The boy Zayed says goodbye Iran and maybe hello Dubai
The Dublin-born Libya international is ready to continue on his colourful travels, writes EMMET MALONE, Soccer Correspondent
The downturn might have cost Dubai some of its allure for those Irish who liked its year-round sun and second-home potential but as he considers his next move in football, Eamon Zayed reckons the place still has a fair bit going for it.
The hard times here have been particularly tough on all connected with Irish football, and so, while he has had offers from several of the country’s leading clubs, the Dubliner is wary of falling back into a cycle of five-parts playing professionally to one-part signing on.
Having had to spend time on the dole after his deal at Derry City ran out in 2011, he set about exploring opportunities abroad. Famously, he ended up in Tehran, playing in front of crowds of between 10,000 and 100,000, and came to be known as “Mr Hat-Trick”.
His first treble came in the Tehran derby for Persepolis against Esteghlal in only his second game for the club. Coming on as a substitute with his team down to 10 men and losing 2-0, his three-goal salvo secured a dramatic 3-2 victory.
Further trebles followed against Al-Shabab in the AFC Champions League – the first by a Persepolis player in the competition – and against Rah Ahan in the domestic league.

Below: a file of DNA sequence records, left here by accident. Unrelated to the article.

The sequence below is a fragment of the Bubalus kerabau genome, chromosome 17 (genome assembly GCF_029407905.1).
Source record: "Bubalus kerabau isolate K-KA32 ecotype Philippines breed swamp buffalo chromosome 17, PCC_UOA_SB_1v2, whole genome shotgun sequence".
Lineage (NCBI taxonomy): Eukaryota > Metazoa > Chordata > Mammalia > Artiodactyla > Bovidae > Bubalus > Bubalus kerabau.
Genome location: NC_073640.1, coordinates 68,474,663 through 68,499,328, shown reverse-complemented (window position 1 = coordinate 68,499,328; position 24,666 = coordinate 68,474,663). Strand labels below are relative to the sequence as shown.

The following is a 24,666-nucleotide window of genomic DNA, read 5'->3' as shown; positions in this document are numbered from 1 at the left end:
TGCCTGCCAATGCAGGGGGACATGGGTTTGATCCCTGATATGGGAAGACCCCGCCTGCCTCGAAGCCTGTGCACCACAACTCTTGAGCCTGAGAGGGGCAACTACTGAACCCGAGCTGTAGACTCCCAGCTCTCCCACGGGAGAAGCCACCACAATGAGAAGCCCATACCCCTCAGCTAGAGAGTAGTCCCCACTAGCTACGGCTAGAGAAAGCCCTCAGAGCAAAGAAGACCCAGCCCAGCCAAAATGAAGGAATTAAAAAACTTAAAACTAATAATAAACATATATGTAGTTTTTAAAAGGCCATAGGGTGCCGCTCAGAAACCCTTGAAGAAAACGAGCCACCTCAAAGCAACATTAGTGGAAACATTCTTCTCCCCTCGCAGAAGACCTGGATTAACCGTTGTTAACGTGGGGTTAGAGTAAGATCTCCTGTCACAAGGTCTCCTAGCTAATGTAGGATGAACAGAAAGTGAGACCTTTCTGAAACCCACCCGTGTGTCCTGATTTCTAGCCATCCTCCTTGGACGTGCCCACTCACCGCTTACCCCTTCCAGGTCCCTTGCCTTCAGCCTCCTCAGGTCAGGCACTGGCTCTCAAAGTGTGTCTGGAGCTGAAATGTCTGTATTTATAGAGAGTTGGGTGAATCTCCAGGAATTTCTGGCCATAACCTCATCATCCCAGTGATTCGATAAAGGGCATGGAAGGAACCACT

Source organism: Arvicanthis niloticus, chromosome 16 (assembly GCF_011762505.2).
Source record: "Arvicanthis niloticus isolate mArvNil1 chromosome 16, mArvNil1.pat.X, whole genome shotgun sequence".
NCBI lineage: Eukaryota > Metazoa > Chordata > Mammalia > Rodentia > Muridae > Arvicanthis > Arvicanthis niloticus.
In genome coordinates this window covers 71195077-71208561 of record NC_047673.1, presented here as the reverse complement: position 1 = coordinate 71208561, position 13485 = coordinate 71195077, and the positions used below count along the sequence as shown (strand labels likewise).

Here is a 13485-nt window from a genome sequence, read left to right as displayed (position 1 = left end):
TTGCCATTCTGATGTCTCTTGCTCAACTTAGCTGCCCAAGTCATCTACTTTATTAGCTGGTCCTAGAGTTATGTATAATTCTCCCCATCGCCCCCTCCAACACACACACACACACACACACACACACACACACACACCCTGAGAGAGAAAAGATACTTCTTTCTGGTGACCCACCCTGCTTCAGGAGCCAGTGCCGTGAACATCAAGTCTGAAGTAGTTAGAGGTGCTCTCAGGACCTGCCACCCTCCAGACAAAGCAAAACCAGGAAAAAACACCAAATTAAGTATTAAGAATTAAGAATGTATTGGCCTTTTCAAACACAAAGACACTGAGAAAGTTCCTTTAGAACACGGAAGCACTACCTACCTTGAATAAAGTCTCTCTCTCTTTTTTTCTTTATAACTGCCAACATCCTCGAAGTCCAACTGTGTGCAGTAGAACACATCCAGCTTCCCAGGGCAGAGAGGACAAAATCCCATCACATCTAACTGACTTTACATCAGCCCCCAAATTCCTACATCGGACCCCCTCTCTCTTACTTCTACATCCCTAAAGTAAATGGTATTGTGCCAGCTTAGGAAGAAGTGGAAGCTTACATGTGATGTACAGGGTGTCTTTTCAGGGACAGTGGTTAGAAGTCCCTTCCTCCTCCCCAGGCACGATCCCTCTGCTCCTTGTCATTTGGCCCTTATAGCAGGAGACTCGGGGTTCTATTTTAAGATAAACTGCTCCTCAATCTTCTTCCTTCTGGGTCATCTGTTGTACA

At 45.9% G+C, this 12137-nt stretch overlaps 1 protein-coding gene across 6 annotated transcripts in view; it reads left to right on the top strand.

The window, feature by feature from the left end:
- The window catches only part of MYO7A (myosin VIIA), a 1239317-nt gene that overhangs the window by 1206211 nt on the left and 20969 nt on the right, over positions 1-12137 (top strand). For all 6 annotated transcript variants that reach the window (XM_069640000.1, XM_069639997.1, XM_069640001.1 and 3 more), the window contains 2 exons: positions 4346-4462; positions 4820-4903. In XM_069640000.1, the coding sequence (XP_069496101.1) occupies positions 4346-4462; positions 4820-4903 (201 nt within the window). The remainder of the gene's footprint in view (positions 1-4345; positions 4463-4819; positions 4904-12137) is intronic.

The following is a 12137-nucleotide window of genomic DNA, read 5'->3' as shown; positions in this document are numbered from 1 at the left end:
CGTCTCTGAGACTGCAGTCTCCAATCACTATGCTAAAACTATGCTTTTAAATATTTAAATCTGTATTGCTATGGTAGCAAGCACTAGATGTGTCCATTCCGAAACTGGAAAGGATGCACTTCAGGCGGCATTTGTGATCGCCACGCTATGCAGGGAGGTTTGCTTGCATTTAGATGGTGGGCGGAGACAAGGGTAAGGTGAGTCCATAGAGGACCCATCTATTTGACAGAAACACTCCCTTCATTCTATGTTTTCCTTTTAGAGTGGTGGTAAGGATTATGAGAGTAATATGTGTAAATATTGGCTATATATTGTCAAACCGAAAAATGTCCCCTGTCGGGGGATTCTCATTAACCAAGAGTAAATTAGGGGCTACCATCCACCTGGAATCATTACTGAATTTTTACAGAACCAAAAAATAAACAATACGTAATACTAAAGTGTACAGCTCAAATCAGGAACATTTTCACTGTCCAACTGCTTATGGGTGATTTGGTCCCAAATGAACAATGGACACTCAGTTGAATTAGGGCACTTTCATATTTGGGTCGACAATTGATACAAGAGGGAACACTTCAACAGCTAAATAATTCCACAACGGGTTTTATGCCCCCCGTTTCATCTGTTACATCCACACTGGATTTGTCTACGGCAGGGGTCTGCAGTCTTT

Now he wants to sign for Dubai Sports Club although, as of yesterday, nothing had been tied up and there remains the slight possibility of complications relating to his release, agreed last month, from Persepolis.
“It’s 99 per cent resolved and I’m happy we’ve parted company on good terms because I might end up back there some day but I’m just waiting for the Iranian FA to sign off on the deal,” he explains.
“What’s on the table from Dubai is a six-month contract with an option to extend . . . although they’re the ones with the option so it’s really just a six-month contract.”
He enjoyed Iran, he says, but the sanctions and deteriorating exchange rate changed the economic situation for clubs, and when his wages stopped coming he decided it was time to go. The attraction of a spell in the Emirates is simple: “The standard of living is much higher than in Iran and the weather is better.”
There have also been offers from the United States (San Antonio), Iran and one or two elsewhere. Having had spells previously in the likes of South Korea, Azerbaijan and Libya (for whom he has played at senior international level, having qualified through his father), he’s getting pretty good at weighing up what is put before him.
Sometimes, he points out, matters are complicated by considerations that have nothing to do with money.
“I went to Libya just after the spell at Sporting Fingal (late 2010), which I really hadn’t enjoyed,” he recalls, “and when I heard the deal they were offering, I just thought ‘Wow!’. It was a frightening amount of money after what I had been on back here.